Moving a receptacle in an unfinished room with exposed everything

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Flyover

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I've cleaned up my basement mechanical room and will make that my new office. There is a junction box on the ceiling. The source runs into it, and out of it runs one line to the pull-chain-operated light fixture, and another line to a 2-outlet receptacle mounted on a stud between the furnace and water heater. Aside from whatever's run to the appliances that is all the electric I've got in there. Also, everything is exposed: no drywall. (You see the appeal.)

Problem is, I need that receptacle on the other side of the room where my desk is. So here's my question:

Is there a reason besides aesthetics why I can't unscrew the receptacle from the stud, pry off the staples holding the line running between it and the junction box, reposition the receptacle across the room where I need it, and re-staple the line (as neatly as possible of course)?

Simply repositioning the receptacle without detaching/re-attaching at the junction box means the line would need to cross over or under either the line from the source or the line to the light. Not sure if that is a big no no for safety reasons or something. I would try to make sure the crossed lines were still separated vertically by at least a few inches.
 

Snoonyb

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Why not simply run a new #12/2+ romex, box and recep, from the "J" box.
 

Flyover

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@Snoony, three reasons:

1. I'm very comfortable attaching/detaching things from walls. I do not have any experience running new lines from electrical boxes.

2. I don't need an outlet between my furnace and water heater (nothing has ever been plugged into it since we moved there), but now I do need one by my desk.

3. I am trying not to have to buy anything new for this "project".

So back to my question: is it OK simply to pull the receptacle and line off the wall and relocate it without rewiring?
 

Snoonyb

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1. We can instruct you.
2. Some folks like the convenience of an unencumbered recep., as say for instance, a vacuum, or a hot water recirc. system.
3. Sure, turn the breaker off, and good luck.
 

Eddie_T

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1. We can instruct you.
2. Some folks like the convenience of an unencumbered recep., as say for instance, a vacuum, or a hot water recirc. system.
3. Sure, turn the breaker off, and good luck.
In my area prolly a fan or a dehumidifier to make a basement habitable.
 

kok328

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It's always nice to have a "service outlet" by the furnace.
But, I understand your position and your plan is fine.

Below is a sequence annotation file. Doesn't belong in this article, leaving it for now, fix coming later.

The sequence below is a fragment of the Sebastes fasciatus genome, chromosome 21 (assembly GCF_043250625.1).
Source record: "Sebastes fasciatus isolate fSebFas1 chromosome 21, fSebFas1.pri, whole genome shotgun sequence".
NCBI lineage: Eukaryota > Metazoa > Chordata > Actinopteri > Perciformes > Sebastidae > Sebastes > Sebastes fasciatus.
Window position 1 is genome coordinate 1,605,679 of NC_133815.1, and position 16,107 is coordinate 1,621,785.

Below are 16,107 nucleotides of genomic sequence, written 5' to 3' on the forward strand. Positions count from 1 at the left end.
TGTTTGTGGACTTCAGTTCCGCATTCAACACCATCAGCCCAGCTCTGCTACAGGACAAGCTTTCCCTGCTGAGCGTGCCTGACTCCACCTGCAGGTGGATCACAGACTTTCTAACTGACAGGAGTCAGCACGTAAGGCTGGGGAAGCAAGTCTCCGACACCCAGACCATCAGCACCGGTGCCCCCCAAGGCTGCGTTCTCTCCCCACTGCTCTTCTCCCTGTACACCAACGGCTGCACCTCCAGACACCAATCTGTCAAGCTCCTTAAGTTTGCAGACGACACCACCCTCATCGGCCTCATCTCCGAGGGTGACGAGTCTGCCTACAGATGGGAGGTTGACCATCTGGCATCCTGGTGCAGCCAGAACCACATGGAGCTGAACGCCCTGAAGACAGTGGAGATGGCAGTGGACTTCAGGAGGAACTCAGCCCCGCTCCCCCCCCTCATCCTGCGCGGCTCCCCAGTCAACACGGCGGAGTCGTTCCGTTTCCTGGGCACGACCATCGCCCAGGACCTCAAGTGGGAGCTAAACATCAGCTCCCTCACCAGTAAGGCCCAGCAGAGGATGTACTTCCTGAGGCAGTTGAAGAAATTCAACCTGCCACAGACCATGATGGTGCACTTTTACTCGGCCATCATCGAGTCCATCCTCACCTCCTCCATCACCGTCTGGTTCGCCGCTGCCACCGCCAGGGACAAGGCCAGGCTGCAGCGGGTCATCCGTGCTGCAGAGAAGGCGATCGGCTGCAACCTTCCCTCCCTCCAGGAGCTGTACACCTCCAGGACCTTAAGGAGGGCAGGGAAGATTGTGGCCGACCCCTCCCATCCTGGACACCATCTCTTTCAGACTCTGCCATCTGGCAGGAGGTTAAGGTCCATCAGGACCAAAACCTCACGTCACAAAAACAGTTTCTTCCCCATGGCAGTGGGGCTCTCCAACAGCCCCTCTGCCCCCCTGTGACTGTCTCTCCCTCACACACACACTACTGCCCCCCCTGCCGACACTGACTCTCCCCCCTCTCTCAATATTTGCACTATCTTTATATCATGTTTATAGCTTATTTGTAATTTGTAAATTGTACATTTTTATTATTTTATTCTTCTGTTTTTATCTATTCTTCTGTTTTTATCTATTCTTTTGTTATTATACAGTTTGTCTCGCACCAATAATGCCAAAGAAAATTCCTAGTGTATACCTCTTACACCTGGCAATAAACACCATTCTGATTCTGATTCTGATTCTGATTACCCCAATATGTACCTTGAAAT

Snoonyb

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I thought I remembered you saying that, but I was still only a couple of blocks off.
 

Flyover

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Relocated the outlet pretty much as soon as I got home today. Works great!

BTW, the "service" outlet is still only 4 feet away from the furnace, maybe 6' from the water heater. This is a mechanical room, not an indoor basketball court.
 

Eddie_T

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If you are keeping the open stud industrial look it makes for some easy shelving by placing cross pieces between studs.
 

Flyover

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If you are keeping the open stud industrial look it makes for some easy shelving by placing cross pieces between studs.
Yup. I'm not sure this particular room has studs in the right place for it -- one wall is mostly obstructed by the furnace and water heater, the other by my desk, and the third wall is masonry because it's the side of the foundation.

Why do people call this look "industrial"? There's nothing about it relevant to industry, it's more like "honest": as in, it's honestly what modern houses are made of and how they're structured. I think my dream house would have no drywall in it. If a wall had to look "nice" or contain insulation I'd use shiplap; ditto to create privacy. If I just needed to be able to hang stuff of non-16"x widths I'd add a strip of OSB going horizontally across. I hate drywall.
 

bud16415

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My nephew has an unmarried buddy that lives in a 70’ trailer home. He got tired of the crappy trailer wiring and mounted a new panel right to the wall and moved the feeder to it. He then ran all new circuits for everything from the panel by stapling the romex to the inside of the walls not in the walls. He mounted J-boxes for everything screwed right to the walls and was done. He says now when he needs to work on it it’s right there where he can see it.

I told him that’s great but if he ever finds a woman she won’t live there and he said and smiled with “I know.”
 

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